- Once exposed to a series of pro interprovincial free trade statements, a series of anti interprovincial free trade statements, as well as a series of case scenarios describing or inferring the potentially negative consequences of government interventions and regulations, 76% of Canadians believe Canada should reduce interprovincial trade barriers if it can help foster a stronger economy, and a majority (79%) supports reducing interprovincial trade barriers in Canada. This only reinforces the conclusions of the qualitative phase, where informing and educating the population on simple economics facts can drastically alter their stance on political and economical concepts.
- The pro interprovincial free trade statements tested garnered significant support from the Canadian population, but statements mentioning “without paying additional tariffs or taxes” seemed to get more traction than others. In terms of anti interprovincial free trade, those addressing topics such as self-determination and protectionism seemed popular with roughly half the population, especially with Francophones. This tends to indicate that these pro talking points can efficiently be used to exhort interprovincial free trade, and that as long as they address potential self-determination or protectionist rebuttals, are in a good position to sway the opinions of the Canadian population.
- In terms of taxes and income taxes, 56% of Canadians are dissatisfied with the ways their taxes and income taxes are being used, while 44% are dissatisfied with the value they get for their money. Accordingly, the majority of Canadians (79%) agree that the various levels of governments could better use tax dollars and provide better levels of services, even to the extent where 65% believe the governments could provide better levels of services with lower budgets. It is interesting to note that while Canadians wish governments would first and foremost use budgetary surpluses to invest in health care services, the desire to have their taxes lowered is also very high.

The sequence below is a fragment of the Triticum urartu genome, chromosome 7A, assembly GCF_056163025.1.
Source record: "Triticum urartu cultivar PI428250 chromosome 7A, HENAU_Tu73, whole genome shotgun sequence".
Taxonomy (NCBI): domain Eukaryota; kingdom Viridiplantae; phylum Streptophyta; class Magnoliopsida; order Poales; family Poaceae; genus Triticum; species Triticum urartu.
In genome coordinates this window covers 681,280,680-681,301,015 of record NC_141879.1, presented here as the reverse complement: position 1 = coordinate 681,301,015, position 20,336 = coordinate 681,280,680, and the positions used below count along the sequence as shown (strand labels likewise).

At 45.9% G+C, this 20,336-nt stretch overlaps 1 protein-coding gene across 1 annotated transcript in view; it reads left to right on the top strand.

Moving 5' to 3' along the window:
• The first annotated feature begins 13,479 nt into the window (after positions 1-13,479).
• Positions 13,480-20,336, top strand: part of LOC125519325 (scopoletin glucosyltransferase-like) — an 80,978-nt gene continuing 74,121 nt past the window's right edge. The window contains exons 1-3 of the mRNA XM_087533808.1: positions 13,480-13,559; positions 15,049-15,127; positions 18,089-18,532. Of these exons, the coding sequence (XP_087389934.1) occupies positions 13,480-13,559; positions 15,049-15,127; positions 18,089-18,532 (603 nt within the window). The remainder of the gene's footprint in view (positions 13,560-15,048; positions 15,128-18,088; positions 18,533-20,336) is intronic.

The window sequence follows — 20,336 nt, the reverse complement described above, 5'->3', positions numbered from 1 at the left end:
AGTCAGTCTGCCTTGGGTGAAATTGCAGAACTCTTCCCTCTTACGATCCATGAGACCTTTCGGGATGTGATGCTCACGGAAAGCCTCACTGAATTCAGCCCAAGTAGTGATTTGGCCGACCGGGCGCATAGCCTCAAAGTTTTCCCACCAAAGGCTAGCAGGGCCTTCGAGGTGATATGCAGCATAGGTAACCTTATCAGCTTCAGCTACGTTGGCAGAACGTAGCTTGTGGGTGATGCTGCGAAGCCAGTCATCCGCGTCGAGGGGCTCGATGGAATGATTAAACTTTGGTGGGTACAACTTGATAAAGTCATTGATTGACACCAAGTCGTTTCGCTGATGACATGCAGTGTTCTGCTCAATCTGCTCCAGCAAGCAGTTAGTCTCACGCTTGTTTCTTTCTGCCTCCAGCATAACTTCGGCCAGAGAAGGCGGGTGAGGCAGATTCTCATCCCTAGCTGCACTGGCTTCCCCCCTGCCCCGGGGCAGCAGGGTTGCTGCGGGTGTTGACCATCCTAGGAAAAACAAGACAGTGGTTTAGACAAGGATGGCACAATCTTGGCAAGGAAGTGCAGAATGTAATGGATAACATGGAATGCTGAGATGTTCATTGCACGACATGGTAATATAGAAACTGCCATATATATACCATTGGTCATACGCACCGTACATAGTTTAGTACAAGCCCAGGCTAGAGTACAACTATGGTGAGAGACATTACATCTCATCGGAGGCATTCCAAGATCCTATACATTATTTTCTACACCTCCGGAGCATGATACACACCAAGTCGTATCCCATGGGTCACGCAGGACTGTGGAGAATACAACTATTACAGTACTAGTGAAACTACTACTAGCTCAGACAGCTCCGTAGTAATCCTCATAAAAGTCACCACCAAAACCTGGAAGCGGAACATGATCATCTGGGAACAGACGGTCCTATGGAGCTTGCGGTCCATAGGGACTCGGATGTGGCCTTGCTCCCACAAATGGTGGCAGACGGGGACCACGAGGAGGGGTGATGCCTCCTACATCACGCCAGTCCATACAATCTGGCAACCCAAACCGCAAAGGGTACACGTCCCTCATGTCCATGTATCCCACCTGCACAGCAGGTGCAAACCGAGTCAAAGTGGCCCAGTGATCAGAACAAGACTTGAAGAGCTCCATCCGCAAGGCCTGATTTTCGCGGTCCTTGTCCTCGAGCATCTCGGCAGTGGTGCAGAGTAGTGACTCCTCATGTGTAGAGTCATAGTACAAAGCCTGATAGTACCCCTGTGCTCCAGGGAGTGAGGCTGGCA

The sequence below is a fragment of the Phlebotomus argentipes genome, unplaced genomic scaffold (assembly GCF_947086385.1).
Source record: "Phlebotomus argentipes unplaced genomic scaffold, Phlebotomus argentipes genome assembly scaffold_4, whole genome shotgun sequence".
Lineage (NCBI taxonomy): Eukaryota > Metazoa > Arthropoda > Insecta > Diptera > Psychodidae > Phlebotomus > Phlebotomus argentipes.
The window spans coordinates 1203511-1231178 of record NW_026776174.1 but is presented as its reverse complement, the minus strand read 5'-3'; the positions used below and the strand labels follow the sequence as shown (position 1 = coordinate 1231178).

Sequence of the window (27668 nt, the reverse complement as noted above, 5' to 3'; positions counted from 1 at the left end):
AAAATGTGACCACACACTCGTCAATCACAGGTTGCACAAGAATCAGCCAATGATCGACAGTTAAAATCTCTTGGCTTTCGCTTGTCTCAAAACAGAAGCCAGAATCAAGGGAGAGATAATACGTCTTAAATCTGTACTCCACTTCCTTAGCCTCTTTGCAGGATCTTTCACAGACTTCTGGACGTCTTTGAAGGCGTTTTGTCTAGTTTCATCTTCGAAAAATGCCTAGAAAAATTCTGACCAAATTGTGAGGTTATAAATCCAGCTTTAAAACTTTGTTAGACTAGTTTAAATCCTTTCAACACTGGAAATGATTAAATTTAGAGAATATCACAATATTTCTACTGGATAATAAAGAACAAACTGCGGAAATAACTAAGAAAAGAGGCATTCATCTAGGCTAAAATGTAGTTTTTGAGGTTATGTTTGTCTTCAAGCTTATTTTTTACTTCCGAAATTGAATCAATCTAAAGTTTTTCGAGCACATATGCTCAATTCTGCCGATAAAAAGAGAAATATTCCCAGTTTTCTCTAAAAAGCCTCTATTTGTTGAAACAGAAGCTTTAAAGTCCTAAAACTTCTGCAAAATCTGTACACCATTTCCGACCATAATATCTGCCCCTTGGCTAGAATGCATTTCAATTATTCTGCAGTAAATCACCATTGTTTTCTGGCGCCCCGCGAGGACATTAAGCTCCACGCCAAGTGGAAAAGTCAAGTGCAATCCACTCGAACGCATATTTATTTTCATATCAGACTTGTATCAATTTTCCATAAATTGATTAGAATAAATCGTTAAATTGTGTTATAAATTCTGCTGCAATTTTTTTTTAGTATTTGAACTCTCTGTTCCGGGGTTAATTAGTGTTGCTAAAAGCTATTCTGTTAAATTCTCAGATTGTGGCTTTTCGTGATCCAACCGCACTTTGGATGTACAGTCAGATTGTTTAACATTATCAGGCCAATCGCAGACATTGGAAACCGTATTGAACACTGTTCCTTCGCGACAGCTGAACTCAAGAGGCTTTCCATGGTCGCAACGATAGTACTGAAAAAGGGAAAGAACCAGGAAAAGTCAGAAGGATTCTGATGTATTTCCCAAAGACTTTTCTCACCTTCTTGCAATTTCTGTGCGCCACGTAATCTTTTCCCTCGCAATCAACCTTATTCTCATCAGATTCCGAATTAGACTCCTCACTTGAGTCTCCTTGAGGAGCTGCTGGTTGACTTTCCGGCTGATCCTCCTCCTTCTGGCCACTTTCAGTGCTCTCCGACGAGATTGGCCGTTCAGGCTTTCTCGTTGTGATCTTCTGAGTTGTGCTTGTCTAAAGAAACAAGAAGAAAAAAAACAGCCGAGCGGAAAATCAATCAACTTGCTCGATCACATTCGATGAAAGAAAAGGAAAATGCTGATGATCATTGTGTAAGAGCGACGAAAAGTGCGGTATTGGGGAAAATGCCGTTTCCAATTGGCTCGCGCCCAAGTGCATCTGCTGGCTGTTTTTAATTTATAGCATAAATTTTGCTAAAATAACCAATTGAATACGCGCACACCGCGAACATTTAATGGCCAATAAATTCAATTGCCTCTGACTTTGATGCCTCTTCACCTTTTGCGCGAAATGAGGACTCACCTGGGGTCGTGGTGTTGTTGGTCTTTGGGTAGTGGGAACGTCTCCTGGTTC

- On the topic of COVID-19, 47% of Canadians reported being financially affected either directly, or through one of their household members. While overall, Canadians are satisfied with the various levels of government’s responses to the COVID-19 pandemic, they are split when it comes to assessing the strategies used to address it. More specifically, four Canadians out of five are worried about the state of Canadian public finances following the COVID-19 pandemic.
- In terms of political affiliation, it is interesting to note that 17% of the Canadian population identifies with no specific political party, representing untapped potential for any political party or organization that decides to investigate further into their needs and wants. For all the differences between the general population and the OCOM respondents, it is interesting to note that their ideal political party is surprisingly similar IE honest, equitable, concerned and transparent.
- As will become apparent when reading the detailed results, while some segments of the Canadian population tend to have very strong opposing tendencies in how they answer, such as 18-34 years old versus 65 years+, some segments such as females, people with a completed high school or less, people who are single / separated / divorced / widowed, people who are unemployed and people who earn 0$ to $49,999 are much more likely to answer “I do not know” to more specific questions pertaining to politics and economics. While expressing their lack of knowledge cannot be directly interpreted as a desire to learn more on the topics of politics and economics, it does show that these segments have not taken position on many topics and therefore might be more easily swayed in favor of interprovincial free trade should they be better informed.